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Replication of elite music performance enhancement following alpha/theta neurofeedback and application to novice performance and improvisation with SMR benefits

Gruzelier, John; Holmes, P.; Hirst, L.; Bulpin, K.; Rahman, S.; van Run, C. and Leach, J.. 2014. Replication of elite music performance enhancement following alpha/theta neurofeedback and application to novice performance and improvisation with SMR benefits. Biological Psychology, 95, pp. 96-107. ISSN 0301-0511 [Article]

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Abstract or Description

Alpha/theta (A/T) and sensory-motor rhythm (SMR) neurofeedback were compared in university instrumentalists who were novice singers with regard to prepared and improvised instrumental and vocal performance in three music domains: creativity/musicality, technique and communication/presentation. Only A/T training enhanced advanced playing seen in all three domains by expert assessors and validated by correlations with learning indices, strongest with Creativity/Musicality as shown by Egner and Gruzelier (2003). Here A/T gains extended to novice performance – prepared vocal, improvised vocal and instrumental – and were recognised by a lay audience who judged the prepared folk songs. SMR learning correlated positively with Technical Competence and Communication in novice performance, in keeping with SMR neurofeedback's known impact on lower-order processes such as attention, working memory and psychomotor skills. The importance of validation through learning indices was emphasised in the interpretation of neurofeedback outcome.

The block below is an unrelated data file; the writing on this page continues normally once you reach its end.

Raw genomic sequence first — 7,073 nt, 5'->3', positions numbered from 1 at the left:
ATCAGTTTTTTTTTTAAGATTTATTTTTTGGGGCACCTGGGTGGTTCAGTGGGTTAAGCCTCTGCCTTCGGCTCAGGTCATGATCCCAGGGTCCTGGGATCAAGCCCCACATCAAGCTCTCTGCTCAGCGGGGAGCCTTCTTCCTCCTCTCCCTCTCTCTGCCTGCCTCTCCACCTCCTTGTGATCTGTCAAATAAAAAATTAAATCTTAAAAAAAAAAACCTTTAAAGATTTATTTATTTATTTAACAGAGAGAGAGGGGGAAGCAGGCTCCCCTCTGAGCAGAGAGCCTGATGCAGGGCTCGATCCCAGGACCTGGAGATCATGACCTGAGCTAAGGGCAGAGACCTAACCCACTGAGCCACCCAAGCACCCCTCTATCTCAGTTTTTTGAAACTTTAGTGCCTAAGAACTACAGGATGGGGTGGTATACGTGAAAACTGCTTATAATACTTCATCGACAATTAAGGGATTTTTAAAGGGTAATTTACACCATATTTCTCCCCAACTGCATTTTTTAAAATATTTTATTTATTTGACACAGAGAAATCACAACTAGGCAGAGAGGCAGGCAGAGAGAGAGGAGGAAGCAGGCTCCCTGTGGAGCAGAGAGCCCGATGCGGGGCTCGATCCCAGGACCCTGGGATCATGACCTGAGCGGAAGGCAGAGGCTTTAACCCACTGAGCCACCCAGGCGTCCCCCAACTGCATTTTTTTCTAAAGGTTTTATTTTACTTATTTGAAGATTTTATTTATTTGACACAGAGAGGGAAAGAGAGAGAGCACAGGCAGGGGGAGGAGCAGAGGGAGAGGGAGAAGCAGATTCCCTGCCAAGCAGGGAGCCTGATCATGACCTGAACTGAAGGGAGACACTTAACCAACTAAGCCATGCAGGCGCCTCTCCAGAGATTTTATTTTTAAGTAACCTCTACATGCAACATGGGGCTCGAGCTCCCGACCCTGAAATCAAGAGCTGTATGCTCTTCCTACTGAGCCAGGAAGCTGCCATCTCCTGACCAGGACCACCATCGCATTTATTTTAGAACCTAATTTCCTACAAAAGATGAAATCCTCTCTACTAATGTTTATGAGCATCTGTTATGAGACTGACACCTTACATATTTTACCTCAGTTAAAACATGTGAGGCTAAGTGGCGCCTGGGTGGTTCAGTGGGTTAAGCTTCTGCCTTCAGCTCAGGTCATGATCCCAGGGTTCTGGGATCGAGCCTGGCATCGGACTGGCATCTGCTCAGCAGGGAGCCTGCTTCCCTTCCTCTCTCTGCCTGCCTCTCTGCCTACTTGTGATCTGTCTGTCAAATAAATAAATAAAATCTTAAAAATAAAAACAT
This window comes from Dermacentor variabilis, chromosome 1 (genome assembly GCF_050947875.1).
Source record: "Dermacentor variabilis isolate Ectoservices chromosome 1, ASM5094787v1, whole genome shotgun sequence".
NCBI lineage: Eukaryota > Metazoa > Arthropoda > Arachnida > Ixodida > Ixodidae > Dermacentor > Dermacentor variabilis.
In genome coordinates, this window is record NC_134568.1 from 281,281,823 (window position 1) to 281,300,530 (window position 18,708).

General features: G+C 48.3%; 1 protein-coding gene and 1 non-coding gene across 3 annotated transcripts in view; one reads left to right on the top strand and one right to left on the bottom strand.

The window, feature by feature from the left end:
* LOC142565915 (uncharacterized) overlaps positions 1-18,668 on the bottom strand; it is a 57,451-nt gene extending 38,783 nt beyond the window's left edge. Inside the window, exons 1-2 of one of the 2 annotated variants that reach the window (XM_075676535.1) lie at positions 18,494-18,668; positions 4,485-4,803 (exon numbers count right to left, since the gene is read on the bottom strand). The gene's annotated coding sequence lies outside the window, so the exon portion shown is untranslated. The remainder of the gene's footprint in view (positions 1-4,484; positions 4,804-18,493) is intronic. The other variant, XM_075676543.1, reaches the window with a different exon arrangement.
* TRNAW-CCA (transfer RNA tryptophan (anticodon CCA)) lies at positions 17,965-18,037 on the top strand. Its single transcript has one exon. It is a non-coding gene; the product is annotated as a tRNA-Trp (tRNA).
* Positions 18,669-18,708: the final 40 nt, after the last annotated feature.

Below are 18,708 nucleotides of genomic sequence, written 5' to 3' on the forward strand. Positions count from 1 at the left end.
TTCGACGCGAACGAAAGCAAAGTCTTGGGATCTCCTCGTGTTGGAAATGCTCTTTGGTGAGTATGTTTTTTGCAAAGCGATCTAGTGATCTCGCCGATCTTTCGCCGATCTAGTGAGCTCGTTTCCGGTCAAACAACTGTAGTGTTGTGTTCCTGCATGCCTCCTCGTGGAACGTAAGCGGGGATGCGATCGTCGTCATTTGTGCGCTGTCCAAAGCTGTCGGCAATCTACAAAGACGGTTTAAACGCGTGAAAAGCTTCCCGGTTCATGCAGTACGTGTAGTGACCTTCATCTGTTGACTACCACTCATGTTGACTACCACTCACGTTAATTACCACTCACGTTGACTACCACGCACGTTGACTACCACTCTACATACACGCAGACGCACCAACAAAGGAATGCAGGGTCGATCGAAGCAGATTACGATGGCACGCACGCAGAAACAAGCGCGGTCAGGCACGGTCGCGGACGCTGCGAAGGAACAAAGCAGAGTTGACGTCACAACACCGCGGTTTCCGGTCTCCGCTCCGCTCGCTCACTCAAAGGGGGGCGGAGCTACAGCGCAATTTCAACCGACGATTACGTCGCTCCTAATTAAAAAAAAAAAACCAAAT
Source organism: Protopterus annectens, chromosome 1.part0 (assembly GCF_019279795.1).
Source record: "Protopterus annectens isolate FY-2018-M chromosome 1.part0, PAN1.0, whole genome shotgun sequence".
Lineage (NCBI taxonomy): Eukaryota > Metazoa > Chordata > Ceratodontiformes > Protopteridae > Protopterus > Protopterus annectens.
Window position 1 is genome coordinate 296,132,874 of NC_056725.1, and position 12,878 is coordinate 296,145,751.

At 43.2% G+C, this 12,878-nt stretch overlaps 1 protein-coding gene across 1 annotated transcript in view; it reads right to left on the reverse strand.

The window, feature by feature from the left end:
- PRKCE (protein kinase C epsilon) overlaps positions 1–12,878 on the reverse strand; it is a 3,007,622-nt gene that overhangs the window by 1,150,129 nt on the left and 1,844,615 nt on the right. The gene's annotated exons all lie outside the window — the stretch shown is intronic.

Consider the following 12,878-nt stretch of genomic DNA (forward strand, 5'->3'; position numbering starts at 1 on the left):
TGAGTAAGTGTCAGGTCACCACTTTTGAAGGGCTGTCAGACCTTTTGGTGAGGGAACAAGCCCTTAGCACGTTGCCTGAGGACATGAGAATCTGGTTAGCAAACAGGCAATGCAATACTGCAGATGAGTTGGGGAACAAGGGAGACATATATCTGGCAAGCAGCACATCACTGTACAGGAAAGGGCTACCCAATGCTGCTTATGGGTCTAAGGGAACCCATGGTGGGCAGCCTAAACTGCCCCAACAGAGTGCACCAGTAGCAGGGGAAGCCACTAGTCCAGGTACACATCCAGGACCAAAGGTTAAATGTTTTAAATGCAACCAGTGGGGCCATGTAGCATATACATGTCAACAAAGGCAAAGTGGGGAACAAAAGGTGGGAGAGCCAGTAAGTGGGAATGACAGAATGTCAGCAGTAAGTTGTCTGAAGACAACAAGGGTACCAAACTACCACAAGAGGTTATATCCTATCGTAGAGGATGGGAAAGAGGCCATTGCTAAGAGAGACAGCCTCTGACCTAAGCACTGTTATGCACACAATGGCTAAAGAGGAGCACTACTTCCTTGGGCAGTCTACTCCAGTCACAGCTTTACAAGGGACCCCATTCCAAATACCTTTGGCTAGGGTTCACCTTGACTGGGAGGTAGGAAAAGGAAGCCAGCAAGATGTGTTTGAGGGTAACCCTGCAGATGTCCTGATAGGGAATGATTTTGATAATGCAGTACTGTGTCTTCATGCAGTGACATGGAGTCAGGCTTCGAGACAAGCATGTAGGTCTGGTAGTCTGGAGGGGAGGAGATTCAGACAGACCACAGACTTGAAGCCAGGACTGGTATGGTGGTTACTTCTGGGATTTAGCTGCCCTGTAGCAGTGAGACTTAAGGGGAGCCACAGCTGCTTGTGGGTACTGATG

Item Type:

Article

Identification Number (DOI):

https://doi.org/10.1016/j.biopsycho.2013.11.001

Additional Information:

The research was supported by a grant from the National Endowment for Science, Technology and Arts (NESTA). We thank the participants and accompanists and support of EEG Spectrum and Thought Technology.

Keywords:

Neurofeedback; Alpha/theta; SMR; Music; Creativity; Improvisation

Departments, Centres and Research Units:

Psychology

Dates:

DateEvent
January 2014Published

Item ID:

11292

Date Deposited:

18 Feb 2015 11:11

Last Modified:

30 Jun 2017 15:27

Peer Reviewed:

Yes, this version has been peer-reviewed.

URI:

http://research.gold.ac.uk/id/eprint/11292

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